By Dr. Nancy O’Reilly
We’re all leaders. We’re all born with significant talents and abilities to become leaders. That’s why I’m amazed to hear women say, “I’m not a leader. I can’t do that.” My challenge has been to create a path for women to say wait a minute; what are your dreams; what do you want to accomplish in this lifetime? Are you content to follow others and do what they say? Or do you complain about what’s not being done or how it’s being done, knowing you could do so much better? I bet you could and can, but first you must put some skin in the game and have the courage to take responsibility for the outcome you create.
Passion Forces Women to Speak Out
Usually when women step up to take charge or speak out about something, it’s because of some life crisis: they’ve lost a child to a rare disease or an alcoholic driver, or they see something dangerous in their community that needs to be fixed. My Leading Women co-author, Dr. Lois Phillips says that women who would never dream of running for office will swallow their fear of public speaking and stand up to make their case before city council about the need for a school crossing to protect their children. Often these same women will take a larger stand and eventually run for higher office. In her chapter, she addresses “The Power of the Podium” and explains how to use public speaking to achieve your goals, also warning about push-back from society when you take on the still-perceived non-traditional leadership position.
Speaking of push-back, there’s probably no greater push-back than the defeat of Hillary Clinton’s run for president. You’d expect it to result in women taking a step back and waiting to see where the next stage of society’s evolution or devolution goes before taking a step toward leadership. But the opposite is true. Women are digging in, joining one another and helping create more future women leaders for public office. The Chicago Tribune reports the wave in Illinois and other regions where women have stepped up and reached out to elect more women across the board and the parties.
More Women Have the Courage and Poise to Lead
This movement is showing that more women believe they can lead and are getting the courage to do so. My co-author, Sandra Walston describes this process as a learned skill in her chapter, “How Women Can Hit the Bull’s Eye with Courage (Every Time).” Sandra says that it’s important to identify your true self and apply courage from your heart, rather than from your ego. In this way, you’ll pursue the fulfilling career you really want, rather than embarking on something false for the sake of prestige and being admired or envied by others. Sandra explains that the word courage comes from the French word “corage,” which means heart and spirit. Leading from this authentic place gives you the self-confidence to pursue your passion and the grit to confront obstacles along the way.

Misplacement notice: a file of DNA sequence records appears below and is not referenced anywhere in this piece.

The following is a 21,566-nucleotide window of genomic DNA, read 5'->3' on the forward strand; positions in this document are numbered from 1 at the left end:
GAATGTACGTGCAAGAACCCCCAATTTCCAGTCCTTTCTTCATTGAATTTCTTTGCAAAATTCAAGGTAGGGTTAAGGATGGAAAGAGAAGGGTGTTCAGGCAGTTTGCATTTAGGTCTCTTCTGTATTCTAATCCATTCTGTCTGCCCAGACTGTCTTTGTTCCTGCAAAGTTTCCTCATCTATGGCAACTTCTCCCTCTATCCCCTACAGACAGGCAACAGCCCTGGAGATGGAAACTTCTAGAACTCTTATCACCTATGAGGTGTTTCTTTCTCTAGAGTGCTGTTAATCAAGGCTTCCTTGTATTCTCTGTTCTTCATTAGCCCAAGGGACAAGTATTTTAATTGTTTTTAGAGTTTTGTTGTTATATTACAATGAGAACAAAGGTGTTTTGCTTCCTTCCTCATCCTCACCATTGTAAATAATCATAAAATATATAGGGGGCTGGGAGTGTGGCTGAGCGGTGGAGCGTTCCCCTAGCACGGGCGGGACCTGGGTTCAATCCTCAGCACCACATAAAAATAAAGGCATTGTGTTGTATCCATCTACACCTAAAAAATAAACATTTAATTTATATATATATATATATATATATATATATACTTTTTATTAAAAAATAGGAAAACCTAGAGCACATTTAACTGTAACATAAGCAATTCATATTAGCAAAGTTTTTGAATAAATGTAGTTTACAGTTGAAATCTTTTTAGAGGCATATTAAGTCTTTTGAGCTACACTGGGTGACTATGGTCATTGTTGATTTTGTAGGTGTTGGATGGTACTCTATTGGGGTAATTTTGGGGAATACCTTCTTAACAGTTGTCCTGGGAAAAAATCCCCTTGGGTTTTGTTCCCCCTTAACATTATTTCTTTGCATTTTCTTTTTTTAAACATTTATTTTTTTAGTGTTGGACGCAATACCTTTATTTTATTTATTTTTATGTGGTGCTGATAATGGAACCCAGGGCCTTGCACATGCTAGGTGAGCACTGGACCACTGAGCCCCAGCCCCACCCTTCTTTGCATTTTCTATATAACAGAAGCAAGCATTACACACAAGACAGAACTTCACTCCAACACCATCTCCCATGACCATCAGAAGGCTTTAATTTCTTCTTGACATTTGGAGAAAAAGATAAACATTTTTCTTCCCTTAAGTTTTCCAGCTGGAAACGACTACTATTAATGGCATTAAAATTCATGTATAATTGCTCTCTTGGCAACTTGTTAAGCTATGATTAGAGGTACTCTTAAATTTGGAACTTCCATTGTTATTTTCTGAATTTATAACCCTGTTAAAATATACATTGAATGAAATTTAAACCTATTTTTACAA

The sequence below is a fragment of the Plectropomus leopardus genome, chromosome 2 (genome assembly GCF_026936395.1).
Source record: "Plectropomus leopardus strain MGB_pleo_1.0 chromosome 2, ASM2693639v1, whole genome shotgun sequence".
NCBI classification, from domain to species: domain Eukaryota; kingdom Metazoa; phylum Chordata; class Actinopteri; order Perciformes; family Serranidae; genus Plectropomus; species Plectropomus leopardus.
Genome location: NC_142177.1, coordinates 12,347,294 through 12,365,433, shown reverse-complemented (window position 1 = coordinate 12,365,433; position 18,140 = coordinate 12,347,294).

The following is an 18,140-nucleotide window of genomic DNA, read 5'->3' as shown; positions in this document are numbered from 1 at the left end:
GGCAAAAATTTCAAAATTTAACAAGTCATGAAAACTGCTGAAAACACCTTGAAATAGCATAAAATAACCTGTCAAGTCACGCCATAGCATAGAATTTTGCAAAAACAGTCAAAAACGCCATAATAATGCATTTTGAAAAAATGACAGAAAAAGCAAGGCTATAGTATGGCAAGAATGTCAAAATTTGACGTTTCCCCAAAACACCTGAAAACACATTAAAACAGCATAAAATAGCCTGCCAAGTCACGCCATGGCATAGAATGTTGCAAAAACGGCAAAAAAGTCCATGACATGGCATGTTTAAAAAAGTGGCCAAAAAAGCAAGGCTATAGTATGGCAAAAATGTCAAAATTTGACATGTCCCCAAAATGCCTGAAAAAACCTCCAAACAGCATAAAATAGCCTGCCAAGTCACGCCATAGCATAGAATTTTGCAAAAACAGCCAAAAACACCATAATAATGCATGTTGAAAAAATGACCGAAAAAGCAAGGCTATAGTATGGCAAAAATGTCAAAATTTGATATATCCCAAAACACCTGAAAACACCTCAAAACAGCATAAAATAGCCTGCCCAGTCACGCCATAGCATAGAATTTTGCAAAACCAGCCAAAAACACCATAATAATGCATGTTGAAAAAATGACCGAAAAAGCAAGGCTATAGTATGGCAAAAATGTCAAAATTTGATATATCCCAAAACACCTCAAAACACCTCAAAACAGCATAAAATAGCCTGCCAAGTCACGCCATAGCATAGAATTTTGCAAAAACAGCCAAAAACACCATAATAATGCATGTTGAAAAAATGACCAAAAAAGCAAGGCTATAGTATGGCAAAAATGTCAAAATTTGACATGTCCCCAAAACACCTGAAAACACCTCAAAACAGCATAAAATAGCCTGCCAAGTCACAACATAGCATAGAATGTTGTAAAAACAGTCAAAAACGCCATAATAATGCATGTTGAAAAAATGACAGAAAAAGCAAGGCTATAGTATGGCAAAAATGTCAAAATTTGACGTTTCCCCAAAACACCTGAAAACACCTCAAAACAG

All of the Leading Women co-authors agree with me that leading as a woman from your true self is essential to living a successful life. My co-author, Linda Rendleman is a motivational speaker, who founded one of the first women’s magazine and online networking organization years before anyone else thought of it. Now she leads her social profit organization, Women Like Us, to help other organizations change the lives of others.
In her chapter, “Poise, The Final Ingredient,” Linda defines poise as understanding, patience, and composure to confront the obstacles of the world. She points to role models who embody poise for her: Audry Hepburn who saw her role at UNICEF helping children as the most important role in her life. And Mother Theresa who didn’t view her Nobel Prize as a personal honor, but as recognition that poor existed and needed help. These inspiring women leaders looked to their hearts and their authentic selves to direct their lives and both made an enormous impact on the world around them. Linda takes it a step further and provides exercises for discovering your own values and applying them to the missions you hold most dear.
The Best Leaders Know How to Listen
The best leaders are those who listen and nurture others. These are traditional women’s strengths. When looked at in this way, nothing is more traditional than women leaders. Controlling and directing isn’t leading. Inspiring others to pursue their natural course is real leadership, because everyone is empowered to follow their true selves. Our culture’s skewed picture of strength and weakness with regard to what is masculine and feminine seeks to bury feminine strengths under doubt and fear of failure.
Have you ever noticed that when you think of starting something new, like go on a diet, you immediately think of what you’ll have to give up, rather than how you’ll achieve your goal? My co-author Lisa Mininni talks about this tendency in her chapter, “Four Lessons from a Tire Iron.” Lesson #3 is “Walk in Faith.” She shares the story of how nervous she was about how she was going to get the money to fund her business when she first started. Rather than allowing herself to get caught up in little details about how it might happen, she chose to shift her mindset and found the self-confidence deep within to simply walk in faith. She was amazed at where the resources came from.
Usually changing your perspective is all that’s required to start down that path you thought could only live in your dreams. If your heart tells you to try something, do it. Listen to your true self. Find your courage and use your poise to walk in faith. The wisdom of my co-authors in Leading Women is born from experience. Their willingness to help through their writing represents a new way for dedicated women leaders to help other women. Join your sisters and believe you can also be an enlightened leader. This is sustainable leadership and the leadership that will preserve our world and make it better for all of us.